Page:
A statue of AbrahamLincoln by J. Seward Johnson greets visitors to Lincoln Square Monday, March 28, 2011 in Gettysburg, PA. (Katherine Frey/The Washington Post)

The indispensable Urban Dictionary defines “no offense” as “a phrase used to make insults seem socially acceptable” and — more bluntly — “something you say right before you offend the living [expletive] out of someone.” This magical idiom covers all manner of rudeness. You simply acknowledge that what you’re about to say could be viewed as offensive, instruct your target not to be offended, then fire away.

This brilliant strategy, I’ve learned, is also the secret to asserting that the next presidential election is the most important in a generation/our lifetime/ever. You can’t just say it. You have to admit that your claim sounds like a cliché (a self-aware wink is optional here), tell your audience that in this case it’s actually not, then make your grandiose proclamation anyway.

Observe:


Rolling Stone is merely the latest publication to apply what I’m calling the No Offense Principle of Stated Electoral Importance. (Okay, it’s a little clunky, but it’s better than anything you’d come up with. No offense.)

Politico used it in 2012:

Most every campaign cycle, it seems, presidential candidates and political pundits claim this election is the most important one ever. It’s become something of a cliché in American politics. This time, however, they just might be correct.

So did RealClearPolitics:

The election in November is therefore a plebiscite on the American Revolution. The usual description of presidential elections — "the most important in our lifetime" — is true this time. In fact, it may be the most important election since the Civil War, and possibly since America's founding.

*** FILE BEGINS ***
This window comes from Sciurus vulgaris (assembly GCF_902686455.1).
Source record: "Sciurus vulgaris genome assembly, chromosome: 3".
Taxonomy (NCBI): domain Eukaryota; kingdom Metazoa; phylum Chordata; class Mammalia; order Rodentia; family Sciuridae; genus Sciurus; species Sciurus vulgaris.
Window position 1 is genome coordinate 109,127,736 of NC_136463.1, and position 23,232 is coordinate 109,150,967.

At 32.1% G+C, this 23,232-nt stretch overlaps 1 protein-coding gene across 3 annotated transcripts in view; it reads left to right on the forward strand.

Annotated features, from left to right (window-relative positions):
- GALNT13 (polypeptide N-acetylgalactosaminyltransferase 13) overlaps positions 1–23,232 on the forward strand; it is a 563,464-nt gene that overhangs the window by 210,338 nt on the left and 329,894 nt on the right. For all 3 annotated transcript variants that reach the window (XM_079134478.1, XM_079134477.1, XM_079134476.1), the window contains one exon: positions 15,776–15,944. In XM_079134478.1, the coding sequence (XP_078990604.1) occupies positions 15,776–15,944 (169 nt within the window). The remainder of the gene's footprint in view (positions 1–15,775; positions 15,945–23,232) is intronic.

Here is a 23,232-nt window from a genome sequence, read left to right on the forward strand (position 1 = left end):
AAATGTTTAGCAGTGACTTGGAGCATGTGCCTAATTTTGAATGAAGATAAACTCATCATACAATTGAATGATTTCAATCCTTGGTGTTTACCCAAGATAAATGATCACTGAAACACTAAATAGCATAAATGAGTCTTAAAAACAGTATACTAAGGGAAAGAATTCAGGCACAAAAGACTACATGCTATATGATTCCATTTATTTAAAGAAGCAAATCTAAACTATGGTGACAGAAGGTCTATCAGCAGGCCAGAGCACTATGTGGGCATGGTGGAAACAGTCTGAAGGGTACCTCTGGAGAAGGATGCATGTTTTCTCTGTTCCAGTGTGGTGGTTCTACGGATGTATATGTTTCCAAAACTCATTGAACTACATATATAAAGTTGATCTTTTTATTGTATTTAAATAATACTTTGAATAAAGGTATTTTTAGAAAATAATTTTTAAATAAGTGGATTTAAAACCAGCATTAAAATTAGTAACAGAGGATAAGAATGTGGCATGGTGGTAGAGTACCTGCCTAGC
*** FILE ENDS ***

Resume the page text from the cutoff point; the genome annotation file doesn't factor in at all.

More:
And FrontPage Magazine, too:

It’s a cliché to say that an upcoming presidential election is the most important one of our time. But sometimes a cliché is justified; in fact, I’ll up the ante by asserting that the presidential election two weeks away will be the most critical in U.S. history.

You get the idea. It is becoming standard practice, when breaking out the most-important-election cliché, to attempt to shield yourself from mockery by saying, “Hey, just so everyone knows, I’m aware that this is a cliché.” The cliché cover is itself now a cliché.

So, does it work? The purpose, of course, is to add weight to a label people reflexively dismiss as hyperbolic. Politicians, aides and media have touted the singular importance of presidential elections since at least 1864, so it’s hard to take them seriously anymore. (Incidentally, that Civil War-era matchup between Abraham Lincoln and pro-slavery George McClellan is a legit contender for the “most important” title. Just saying.)

I suppose it’s better to concede that a claim has been made many times before than to pass it off as an original idea. But it doesn’t really make the argument more convincing.

If anything, it reminds people of all the times they’ve heard this before, discovered that the world didn’t end when their candidate lost, then realized that the stakes maybe weren’t quite as high as they were led to believe.